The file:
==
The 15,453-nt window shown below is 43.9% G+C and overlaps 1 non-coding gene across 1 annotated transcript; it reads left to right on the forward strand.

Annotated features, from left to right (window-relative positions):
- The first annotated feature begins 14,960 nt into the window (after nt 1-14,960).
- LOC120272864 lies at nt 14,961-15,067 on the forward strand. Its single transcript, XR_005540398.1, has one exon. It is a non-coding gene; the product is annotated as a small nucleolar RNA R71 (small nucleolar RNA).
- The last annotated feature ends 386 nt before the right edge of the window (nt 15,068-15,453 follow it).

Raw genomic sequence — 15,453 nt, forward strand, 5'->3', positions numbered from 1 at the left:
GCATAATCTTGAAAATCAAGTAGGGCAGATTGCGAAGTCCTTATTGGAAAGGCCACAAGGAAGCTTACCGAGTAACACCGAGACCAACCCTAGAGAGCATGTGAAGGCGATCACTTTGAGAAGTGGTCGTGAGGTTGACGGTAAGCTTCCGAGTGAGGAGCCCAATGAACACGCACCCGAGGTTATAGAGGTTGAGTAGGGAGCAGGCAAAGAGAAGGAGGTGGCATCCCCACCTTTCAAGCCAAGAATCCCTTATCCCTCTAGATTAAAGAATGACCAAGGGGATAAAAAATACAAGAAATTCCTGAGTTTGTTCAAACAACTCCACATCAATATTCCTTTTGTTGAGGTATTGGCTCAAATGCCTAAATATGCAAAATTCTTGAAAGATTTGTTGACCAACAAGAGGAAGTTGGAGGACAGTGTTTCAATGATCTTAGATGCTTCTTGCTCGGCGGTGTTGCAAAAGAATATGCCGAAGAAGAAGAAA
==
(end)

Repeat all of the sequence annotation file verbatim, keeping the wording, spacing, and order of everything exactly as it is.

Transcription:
The 15,453-nt window shown below is 43.9% G+C and overlaps 1 non-coding gene across 1 annotated transcript; it reads left to right on the forward strand.

Annotated features, from left to right (window-relative positions):
- The first annotated feature begins 14,960 nt into the window (after nt 1-14,960).
- LOC120272864 lies at nt 14,961-15,067 on the forward strand. Its single transcript, XR_005540398.1, has one exon. It is a non-coding gene; the product is annotated as a small nucleolar RNA R71 (small nucleolar RNA).
- The last annotated feature ends 386 nt before the right edge of the window (nt 15,068-15,453 follow it).

Raw genomic sequence — 15,453 nt, forward strand, 5'->3', positions numbered from 1 at the left:
GCATAATCTTGAAAATCAAGTAGGGCAGATTGCGAAGTCCTTATTGGAAAGGCCACAAGGAAGCTTACCGAGTAACACCGAGACCAACCCTAGAGAGCATGTGAAGGCGATCACTTTGAGAAGTGGTCGTGAGGTTGACGGTAAGCTTCCGAGTGAGGAGCCCAATGAACACGCACCCGAGGTTATAGAGGTTGAGTAGGGAGCAGGCAAAGAGAAGGAGGTGGCATCCCCACCTTTCAAGCCAAGAATCCCTTATCCCTCTAGATTAAAGAATGACCAAGGGGATAAAAAATACAAGAAATTCCTGAGTTTGTTCAAACAACTCCACATCAATATTCCTTTTGTTGAGGTATTGGCTCAAATGCCTAAATATGCAAAATTCTTGAAAGATTTGTTGACCAACAAGAGGAAGTTGGAGGACAGTGTTTCAATGATCTTAGATGCTTCTTGCTCGGCGGTGTTGCAAAAGAATATGCCGAAGAAGAAGAAA